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How the Race for Exclusivity Gave Rise to Private Restaurants

An affluent segment of diners has a growing appetite for members-only experiences.

Mason Private Restaurant Mason

It’s six o’clock on a Friday night in Santa Monica, and Blake Johnson is right where you’d expect him to be. The young serial entrepreneur, who has founded companies ranging from fintech to orthodontics, has tucked into his table at Mason with his wife and kids. He was at the dark, wood-ensconced midcentury restaurant the night before too, but that meal was for business. On both occasions Johnson didn’t have to wait to be seated, and the staff all knew him. On this night he skipped the wedge salad, Dover sole and steak frites to order something not on the menu, because anytime he’d done that before the chef made a delicious rendition of exactly what he was craving. “I’ve been looking for a restaurant that has high-quality food and a really good atmosphere,” he says. “Mason is a place I can be proud to take people to, but it also still has the comforts of home.”

You know to look for Johnson here because he’s at this same table at the same time every Thursday and Friday. And on any given week he may run into Bitcoin entrepreneurs, the assistant coach of an NBA championship team or the showrunner for an Emmy-winning sitcom. But he’s more than just a regular. He, like most of the people around him that night, has paid to make this his table every week.

Mason is semi-private, meaning the majority of people who dine there are members (whom the restaurant calls trustees) or their guests. The general public can come in and sit at the bar or snag a table here or there, but for the most part, this restaurant is a cloistered little enclave for the well-heeled in Los Angeles.

Mason Private Restaurant

Courtesy of Mason

On the other side of the country, WS New York, a similar establishment in Manhattan’s Hudson Yards, opened last fall—in partnership with Wine Spectator—for a select group of members. Down in Miami, residents of Oceana Bal Harbour have a restaurant reserved just for them. And chef Jean-Georges Vongerichten is planning a private restaurant inside 220 Central Park South—the same New York City building where hedge funder Ken Griffin spent $238 million for the most expensive apartment ever sold in the US.

More private restaurants will be on the way. Because while the restaurant industry is facing headwinds that require creativity to survive, an affluent segment of diners has an appetite for ever more exclusive experiences. The private restaurant could satisfy both demands.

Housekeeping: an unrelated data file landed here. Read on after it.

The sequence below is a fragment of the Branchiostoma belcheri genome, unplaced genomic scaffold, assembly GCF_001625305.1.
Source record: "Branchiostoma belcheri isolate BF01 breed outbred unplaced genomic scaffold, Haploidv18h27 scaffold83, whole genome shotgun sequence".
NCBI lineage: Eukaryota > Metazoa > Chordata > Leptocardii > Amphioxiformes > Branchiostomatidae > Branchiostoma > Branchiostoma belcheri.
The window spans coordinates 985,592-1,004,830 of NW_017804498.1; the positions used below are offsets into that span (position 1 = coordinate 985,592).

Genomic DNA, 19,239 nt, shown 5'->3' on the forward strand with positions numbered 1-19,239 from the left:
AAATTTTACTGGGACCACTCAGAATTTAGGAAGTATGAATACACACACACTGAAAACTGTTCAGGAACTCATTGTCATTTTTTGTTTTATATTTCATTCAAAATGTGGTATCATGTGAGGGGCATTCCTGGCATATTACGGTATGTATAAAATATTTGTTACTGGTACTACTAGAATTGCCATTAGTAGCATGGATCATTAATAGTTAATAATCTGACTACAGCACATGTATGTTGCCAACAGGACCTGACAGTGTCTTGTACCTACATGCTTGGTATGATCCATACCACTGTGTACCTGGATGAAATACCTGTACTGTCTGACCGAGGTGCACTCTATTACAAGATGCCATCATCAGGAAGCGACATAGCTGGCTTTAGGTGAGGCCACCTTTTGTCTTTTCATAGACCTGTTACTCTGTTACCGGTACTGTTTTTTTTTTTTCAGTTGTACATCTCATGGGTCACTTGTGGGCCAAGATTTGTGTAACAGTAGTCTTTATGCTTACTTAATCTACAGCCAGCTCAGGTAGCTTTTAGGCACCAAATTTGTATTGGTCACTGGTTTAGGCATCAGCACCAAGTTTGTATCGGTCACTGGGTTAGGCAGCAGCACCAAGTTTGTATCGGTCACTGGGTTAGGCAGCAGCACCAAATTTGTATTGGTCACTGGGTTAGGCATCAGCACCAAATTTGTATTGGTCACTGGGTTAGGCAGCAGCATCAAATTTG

And yet it may seem anathema to chefs and restaurateurs to so greatly limit the number of people who can come into their establishments. How does that make business sense when it’s already hard enough to keep a restaurant financially viable in a big city?

“A lot of people are trying to do it because of cost—the rising cost of food and labor and whatever it might be. Having the members’ fees helps offset a lot,” says John Terzian, cofounder of LA-based H.wood Group, which owns Mason.

WS NewYork

WS NewYork  WS NewYork

In cities like New York and Los Angeles, running a restaurant is becoming prohibitively expensive. Award-winning chef Tom Colicchio closed Craftbar in 2017 after 15 years because the landlord raised his rent 50 percent. And across the City of Angels, the price per square foot of commercial real estate has soared; in some neighborhoods, like Koreatown, costs have doubled from 2010 to 2019. At the same time, in many major metro areas, the minimum wage has increased. So a steady stream of revenue can be key to survival in an industry with thin profit margins.

But a restaurateur can’t just throw open the door on a private place and expect people to show. There has to be a customer base to make it work, as with the residents of a condo community or, in WS New York’s case, billionaire developer Stephen Ross’s Rolodex. “It takes having a really deep network of people and an understanding of them,” Terzian says. “Pulling off this type of concept has taken 12 years of us in the hospitality business.”

To dream up Mason, the duo behind H.wood Group, Terzian and Brian Toll, looked to the past, to Rao’s, a red-sauce Italian joint in East Harlem that has long been New York’s toughest table. “It’s the same model as Rao’s, where you own the table,” Terzian says. H.wood wanted that kind of exclusivity for its nexus of VIPs, who also frequent its popular nightclubs around town. The benefits of such a system, where the two could curate a group of interesting people who had standing reservations, really hit Terzian when he was at another restaurant.